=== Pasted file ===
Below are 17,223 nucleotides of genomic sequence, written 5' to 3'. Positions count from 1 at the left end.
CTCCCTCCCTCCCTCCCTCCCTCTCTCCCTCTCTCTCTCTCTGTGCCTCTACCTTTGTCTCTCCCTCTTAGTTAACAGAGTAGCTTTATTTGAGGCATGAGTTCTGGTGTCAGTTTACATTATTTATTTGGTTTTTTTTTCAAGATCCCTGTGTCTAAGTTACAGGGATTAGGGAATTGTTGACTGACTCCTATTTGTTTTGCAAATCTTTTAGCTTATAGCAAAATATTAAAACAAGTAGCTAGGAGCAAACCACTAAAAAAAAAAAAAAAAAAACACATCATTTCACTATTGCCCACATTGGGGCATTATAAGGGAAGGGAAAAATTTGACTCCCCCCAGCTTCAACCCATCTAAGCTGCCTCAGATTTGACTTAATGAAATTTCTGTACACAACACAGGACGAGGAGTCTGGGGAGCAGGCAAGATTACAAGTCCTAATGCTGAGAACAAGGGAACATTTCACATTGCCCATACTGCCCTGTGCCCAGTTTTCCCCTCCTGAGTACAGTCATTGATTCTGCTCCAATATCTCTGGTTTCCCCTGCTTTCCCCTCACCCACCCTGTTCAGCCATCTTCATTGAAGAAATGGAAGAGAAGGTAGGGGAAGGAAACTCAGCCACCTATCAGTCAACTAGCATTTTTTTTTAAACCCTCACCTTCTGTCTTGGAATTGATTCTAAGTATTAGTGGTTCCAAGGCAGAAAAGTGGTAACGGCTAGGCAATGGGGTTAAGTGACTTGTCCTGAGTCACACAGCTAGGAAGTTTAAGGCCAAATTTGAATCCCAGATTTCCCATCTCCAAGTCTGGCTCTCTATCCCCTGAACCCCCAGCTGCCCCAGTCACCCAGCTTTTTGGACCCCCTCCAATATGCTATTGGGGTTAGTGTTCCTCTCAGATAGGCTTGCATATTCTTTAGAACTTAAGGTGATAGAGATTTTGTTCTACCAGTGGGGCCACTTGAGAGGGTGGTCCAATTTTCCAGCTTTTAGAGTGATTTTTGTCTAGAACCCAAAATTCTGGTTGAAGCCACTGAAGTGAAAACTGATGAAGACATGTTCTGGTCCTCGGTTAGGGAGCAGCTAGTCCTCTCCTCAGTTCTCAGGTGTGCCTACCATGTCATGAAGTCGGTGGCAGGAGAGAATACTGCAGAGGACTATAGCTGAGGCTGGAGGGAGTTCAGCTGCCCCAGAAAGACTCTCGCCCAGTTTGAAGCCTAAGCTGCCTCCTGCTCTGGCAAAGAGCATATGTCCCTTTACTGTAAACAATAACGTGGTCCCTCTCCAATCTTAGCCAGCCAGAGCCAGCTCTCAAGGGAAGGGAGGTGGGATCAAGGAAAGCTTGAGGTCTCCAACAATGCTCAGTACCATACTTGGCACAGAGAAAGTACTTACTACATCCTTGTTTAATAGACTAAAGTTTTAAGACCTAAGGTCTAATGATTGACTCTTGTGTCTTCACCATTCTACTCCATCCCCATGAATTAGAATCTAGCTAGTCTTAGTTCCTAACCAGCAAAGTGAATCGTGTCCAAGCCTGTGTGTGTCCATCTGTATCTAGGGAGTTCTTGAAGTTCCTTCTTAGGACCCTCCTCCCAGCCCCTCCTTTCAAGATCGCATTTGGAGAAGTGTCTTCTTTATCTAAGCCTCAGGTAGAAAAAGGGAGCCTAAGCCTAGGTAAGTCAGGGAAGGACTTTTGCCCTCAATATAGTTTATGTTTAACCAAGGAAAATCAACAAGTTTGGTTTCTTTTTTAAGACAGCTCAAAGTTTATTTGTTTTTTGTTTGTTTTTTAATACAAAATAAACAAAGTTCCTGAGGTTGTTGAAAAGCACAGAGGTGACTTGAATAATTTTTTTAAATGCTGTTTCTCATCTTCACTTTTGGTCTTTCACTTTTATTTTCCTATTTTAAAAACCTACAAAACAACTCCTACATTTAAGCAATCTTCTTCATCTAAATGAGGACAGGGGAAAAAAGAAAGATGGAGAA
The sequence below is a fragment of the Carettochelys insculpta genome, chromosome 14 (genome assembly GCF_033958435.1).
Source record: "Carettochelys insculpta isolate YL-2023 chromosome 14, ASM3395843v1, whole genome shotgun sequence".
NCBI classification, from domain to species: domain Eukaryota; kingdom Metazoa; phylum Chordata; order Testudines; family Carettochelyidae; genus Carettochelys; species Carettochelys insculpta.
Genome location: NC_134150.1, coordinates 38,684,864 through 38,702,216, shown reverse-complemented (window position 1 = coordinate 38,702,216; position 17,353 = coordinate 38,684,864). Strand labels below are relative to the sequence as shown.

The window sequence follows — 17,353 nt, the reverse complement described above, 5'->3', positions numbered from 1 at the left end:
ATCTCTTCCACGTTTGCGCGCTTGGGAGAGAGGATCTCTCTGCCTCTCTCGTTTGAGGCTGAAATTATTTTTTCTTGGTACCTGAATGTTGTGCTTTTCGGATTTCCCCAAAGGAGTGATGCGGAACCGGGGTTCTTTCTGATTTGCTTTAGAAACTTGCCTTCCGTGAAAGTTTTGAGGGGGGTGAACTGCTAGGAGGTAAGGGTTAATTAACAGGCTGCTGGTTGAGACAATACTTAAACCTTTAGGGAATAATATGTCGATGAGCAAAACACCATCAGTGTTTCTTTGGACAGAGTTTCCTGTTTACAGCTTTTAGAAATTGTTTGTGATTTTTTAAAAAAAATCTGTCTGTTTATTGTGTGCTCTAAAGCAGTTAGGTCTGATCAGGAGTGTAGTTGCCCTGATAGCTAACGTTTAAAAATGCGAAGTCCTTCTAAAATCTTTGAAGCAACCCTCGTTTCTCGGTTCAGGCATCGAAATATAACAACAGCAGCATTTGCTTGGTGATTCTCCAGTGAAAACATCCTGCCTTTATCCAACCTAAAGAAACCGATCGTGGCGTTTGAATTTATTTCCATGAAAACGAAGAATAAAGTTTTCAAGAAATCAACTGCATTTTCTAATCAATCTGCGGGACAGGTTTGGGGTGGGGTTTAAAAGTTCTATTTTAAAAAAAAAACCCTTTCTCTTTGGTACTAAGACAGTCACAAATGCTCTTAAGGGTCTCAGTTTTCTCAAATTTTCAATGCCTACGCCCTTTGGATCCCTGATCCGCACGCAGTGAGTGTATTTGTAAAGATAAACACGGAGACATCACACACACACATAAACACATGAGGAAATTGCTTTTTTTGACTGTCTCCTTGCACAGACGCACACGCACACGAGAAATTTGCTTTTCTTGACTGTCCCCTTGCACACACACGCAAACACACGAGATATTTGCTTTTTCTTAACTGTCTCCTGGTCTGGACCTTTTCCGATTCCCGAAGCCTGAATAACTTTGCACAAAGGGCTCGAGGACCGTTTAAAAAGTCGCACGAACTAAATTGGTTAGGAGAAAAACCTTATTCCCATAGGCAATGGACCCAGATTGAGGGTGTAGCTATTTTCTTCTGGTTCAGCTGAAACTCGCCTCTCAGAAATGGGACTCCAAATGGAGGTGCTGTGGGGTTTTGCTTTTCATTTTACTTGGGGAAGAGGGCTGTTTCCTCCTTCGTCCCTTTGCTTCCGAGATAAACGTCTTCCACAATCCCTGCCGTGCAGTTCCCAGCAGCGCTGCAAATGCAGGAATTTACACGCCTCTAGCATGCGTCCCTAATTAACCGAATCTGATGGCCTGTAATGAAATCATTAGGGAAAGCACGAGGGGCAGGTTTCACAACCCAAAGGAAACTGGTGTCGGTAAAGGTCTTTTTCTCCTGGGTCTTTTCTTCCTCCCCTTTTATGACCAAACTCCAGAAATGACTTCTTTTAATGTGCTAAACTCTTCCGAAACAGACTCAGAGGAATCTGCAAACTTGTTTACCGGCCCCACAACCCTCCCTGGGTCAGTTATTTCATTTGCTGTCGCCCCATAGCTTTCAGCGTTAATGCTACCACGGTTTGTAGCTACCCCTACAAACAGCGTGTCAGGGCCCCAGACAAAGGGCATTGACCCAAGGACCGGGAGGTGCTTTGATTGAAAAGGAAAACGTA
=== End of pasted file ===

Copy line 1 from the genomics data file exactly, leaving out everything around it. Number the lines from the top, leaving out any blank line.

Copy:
Below are 17,223 nucleotides of genomic sequence, written 5' to 3'. Positions count from 1 at the left end.